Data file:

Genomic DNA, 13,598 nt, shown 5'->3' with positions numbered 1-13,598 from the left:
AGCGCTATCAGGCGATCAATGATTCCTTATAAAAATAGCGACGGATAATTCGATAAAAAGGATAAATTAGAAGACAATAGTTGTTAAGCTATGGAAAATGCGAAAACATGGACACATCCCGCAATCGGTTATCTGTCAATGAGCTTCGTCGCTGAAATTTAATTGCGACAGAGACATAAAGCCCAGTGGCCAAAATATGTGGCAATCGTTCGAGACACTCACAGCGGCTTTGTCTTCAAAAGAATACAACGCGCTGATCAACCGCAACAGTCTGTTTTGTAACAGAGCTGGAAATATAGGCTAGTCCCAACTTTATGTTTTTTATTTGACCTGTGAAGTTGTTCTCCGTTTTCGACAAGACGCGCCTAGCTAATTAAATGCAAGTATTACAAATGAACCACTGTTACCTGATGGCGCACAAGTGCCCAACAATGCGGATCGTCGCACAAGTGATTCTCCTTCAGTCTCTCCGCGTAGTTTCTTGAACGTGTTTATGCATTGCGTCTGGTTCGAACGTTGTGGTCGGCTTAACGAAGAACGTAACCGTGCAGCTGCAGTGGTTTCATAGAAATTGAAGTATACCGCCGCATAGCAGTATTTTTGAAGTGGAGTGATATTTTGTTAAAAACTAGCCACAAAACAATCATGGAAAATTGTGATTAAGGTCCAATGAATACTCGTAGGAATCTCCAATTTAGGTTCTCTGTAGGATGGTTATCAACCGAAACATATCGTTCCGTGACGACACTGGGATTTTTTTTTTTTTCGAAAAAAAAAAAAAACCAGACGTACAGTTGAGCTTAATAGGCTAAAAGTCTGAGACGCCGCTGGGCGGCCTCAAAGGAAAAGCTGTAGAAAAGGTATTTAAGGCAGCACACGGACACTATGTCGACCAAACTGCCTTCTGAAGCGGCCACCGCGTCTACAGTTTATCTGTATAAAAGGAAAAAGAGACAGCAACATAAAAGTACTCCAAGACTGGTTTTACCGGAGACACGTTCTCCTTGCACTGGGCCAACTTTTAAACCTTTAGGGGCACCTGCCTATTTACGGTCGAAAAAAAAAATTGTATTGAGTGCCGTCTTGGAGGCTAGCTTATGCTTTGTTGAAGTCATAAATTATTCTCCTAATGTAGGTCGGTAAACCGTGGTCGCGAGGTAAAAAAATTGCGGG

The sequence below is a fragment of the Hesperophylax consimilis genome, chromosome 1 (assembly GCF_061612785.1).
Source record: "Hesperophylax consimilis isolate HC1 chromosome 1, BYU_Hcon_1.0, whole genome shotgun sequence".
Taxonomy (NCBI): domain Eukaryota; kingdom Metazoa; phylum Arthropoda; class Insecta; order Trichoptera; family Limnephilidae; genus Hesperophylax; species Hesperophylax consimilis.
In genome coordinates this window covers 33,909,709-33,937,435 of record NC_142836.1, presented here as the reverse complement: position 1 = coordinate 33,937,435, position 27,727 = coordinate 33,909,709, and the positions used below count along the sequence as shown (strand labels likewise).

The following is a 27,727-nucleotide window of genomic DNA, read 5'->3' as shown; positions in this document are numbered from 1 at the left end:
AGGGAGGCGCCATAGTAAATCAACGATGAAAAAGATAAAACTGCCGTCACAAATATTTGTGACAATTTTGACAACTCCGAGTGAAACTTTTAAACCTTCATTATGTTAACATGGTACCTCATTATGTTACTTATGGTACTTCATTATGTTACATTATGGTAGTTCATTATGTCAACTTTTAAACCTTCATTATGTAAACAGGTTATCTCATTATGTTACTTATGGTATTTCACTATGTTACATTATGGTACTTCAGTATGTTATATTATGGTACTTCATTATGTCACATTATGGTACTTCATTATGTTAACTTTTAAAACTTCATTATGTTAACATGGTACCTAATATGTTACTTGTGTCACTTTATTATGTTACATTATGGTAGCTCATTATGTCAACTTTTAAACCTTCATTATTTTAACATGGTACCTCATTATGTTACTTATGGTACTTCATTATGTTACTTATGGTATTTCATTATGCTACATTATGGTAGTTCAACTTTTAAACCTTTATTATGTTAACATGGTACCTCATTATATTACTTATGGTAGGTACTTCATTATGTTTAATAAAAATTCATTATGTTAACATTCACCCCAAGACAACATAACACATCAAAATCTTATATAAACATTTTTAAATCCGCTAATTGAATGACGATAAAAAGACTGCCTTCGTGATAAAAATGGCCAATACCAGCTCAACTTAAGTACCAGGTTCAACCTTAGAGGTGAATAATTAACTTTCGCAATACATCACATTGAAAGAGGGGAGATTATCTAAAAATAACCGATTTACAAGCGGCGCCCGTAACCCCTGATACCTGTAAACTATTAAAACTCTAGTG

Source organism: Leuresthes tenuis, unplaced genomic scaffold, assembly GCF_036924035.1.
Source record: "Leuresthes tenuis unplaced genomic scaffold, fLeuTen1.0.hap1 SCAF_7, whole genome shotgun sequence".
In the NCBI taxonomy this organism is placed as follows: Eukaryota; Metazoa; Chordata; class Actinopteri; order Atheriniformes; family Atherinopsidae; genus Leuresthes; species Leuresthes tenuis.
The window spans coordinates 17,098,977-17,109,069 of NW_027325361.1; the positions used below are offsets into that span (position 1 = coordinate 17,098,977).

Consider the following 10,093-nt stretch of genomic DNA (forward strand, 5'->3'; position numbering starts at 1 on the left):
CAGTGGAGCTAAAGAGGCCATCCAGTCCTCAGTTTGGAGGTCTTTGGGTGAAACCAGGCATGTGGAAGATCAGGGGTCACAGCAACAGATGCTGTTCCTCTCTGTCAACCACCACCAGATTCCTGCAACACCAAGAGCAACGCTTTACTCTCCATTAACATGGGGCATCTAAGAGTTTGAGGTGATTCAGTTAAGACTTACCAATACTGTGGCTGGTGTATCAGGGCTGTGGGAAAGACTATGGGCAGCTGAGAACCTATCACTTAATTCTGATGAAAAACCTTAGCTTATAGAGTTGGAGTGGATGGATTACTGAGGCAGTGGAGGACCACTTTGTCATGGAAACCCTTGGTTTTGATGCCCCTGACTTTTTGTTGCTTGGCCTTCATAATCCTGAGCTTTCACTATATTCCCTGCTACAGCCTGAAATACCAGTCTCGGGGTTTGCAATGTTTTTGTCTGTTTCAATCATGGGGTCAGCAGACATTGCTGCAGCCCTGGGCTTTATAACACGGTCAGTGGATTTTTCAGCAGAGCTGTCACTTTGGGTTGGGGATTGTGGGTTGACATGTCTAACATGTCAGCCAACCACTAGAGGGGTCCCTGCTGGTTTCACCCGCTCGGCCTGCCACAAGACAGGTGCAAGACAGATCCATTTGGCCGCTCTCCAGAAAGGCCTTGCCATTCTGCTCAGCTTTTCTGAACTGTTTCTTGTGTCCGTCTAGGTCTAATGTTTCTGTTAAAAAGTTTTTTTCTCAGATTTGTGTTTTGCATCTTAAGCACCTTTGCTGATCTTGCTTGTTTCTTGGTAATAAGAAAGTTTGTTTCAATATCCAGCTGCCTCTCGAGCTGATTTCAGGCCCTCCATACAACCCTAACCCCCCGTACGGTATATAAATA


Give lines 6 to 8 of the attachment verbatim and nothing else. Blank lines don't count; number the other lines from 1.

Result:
In genome coordinates this window covers 33,909,709-33,937,435 of record NC_142836.1, presented here as the reverse complement: position 1 = coordinate 33,937,435, position 27,727 = coordinate 33,909,709, and the positions used below count along the sequence as shown (strand labels likewise).

The following is a 27,727-nucleotide window of genomic DNA, read 5'->3' as shown; positions in this document are numbered from 1 at the left end:
AGGGAGGCGCCATAGTAAATCAACGATGAAAAAGATAAAACTGCCGTCACAAATATTTGTGACAATTTTGACAACTCCGAGTGAAACTTTTAAACCTTCATTATGTTAACATGGTACCTCATTATGTTACTTATGGTACTTCATTATGTTACATTATGGTAGTTCATTATGTCAACTTTTAAACCTTCATTATGTAAACAGGTTATCTCATTATGTTACTTATGGTATTTCACTATGTTACATTATGGTACTTCAGTATGTTATATTATGGTACTTCATTATGTCACATTATGGTACTTCATTATGTTAACTTTTAAAACTTCATTATGTTAACATGGTACCTAATATGTTACTTGTGTCACTTTATTATGTTACATTATGGTAGCTCATTATGTCAACTTTTAAACCTTCATTATTTTAACATGGTACCTCATTATGTTACTTATGGTACTTCATTATGTTACTTATGGTATTTCATTATGCTACATTATGGTAGTTCAACTTTTAAACCTTTATTATGTTAACATGGTACCTCATTATATTACTTATGGTAGGTACTTCATTATGTTTAATAAAAATTCATTATGTTAACATTCACCCCAAGACAACATAACACATCAAAATCTTATATAAACATTTTTAAATCCGCTAATTGAATGACGATAAAAAGACTGCCTTCGTGATAAAAATGGCCAATACCAGCTCAACTTAAGTACCAGGTTCAACCTTAGAGGTGAATAATTAACTTTCGCAATACATCACATTGAAAGAGGGGAGATTATCTAAAAATAACCGATTTACAAGCGGCGCCCGTAACCCCTGATACCTGTAAACTATTAAAACTCTAGTG